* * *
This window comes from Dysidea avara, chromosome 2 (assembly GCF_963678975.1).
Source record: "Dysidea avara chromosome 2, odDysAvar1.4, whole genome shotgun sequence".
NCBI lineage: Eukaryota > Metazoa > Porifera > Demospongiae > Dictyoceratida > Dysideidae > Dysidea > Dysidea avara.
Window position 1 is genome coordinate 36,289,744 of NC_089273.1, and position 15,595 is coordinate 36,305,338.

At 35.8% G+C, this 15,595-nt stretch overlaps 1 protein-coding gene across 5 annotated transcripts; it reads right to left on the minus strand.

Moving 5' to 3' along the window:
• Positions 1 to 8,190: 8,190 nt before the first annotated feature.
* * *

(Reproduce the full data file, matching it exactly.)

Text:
This window comes from Dysidea avara, chromosome 2 (assembly GCF_963678975.1).
Source record: "Dysidea avara chromosome 2, odDysAvar1.4, whole genome shotgun sequence".
NCBI lineage: Eukaryota > Metazoa > Porifera > Demospongiae > Dictyoceratida > Dysideidae > Dysidea > Dysidea avara.
Window position 1 is genome coordinate 36,289,744 of NC_089273.1, and position 15,595 is coordinate 36,305,338.

At 35.8% G+C, this 15,595-nt stretch overlaps 1 protein-coding gene across 5 annotated transcripts; it reads right to left on the minus strand.

Moving 5' to 3' along the window:
• Positions 1 to 8,190: 8,190 nt before the first annotated feature.